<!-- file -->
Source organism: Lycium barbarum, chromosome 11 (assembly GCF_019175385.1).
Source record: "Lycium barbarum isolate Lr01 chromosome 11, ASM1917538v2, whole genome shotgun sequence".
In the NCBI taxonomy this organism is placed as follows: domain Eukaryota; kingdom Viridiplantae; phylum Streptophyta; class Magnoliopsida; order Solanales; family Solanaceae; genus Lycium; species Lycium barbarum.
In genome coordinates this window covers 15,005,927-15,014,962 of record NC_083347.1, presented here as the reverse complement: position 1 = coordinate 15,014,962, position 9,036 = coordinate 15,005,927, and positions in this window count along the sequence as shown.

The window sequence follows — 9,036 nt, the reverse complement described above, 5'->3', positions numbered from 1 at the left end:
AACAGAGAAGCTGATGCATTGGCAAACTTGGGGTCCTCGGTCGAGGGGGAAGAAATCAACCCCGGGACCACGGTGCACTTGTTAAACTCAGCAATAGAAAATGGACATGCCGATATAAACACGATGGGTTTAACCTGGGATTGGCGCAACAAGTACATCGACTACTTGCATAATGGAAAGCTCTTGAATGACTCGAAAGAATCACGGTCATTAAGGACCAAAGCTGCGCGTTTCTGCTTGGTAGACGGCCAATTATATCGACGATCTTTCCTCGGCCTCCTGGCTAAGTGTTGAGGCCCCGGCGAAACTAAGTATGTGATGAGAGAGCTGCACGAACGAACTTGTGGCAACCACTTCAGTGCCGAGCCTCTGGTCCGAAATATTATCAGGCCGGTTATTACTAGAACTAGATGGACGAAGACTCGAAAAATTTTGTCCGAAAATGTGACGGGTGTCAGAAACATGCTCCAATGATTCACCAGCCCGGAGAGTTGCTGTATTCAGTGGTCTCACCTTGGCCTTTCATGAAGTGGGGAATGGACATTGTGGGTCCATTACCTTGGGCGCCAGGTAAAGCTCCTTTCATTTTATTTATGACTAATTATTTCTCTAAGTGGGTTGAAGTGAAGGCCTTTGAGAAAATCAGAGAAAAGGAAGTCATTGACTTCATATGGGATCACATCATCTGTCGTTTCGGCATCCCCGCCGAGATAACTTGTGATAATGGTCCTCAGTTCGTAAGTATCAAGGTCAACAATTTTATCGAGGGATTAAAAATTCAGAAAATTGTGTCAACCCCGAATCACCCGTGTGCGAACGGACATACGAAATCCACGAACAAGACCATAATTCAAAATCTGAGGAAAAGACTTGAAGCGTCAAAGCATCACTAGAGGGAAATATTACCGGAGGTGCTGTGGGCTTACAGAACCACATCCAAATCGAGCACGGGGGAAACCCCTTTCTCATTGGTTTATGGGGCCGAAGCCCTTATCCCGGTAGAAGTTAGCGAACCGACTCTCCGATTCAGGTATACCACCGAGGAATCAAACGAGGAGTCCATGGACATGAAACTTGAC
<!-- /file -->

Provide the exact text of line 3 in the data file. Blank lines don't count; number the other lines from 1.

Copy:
In the NCBI taxonomy this organism is placed as follows: domain Eukaryota; kingdom Viridiplantae; phylum Streptophyta; class Magnoliopsida; order Solanales; family Solanaceae; genus Lycium; species Lycium barbarum.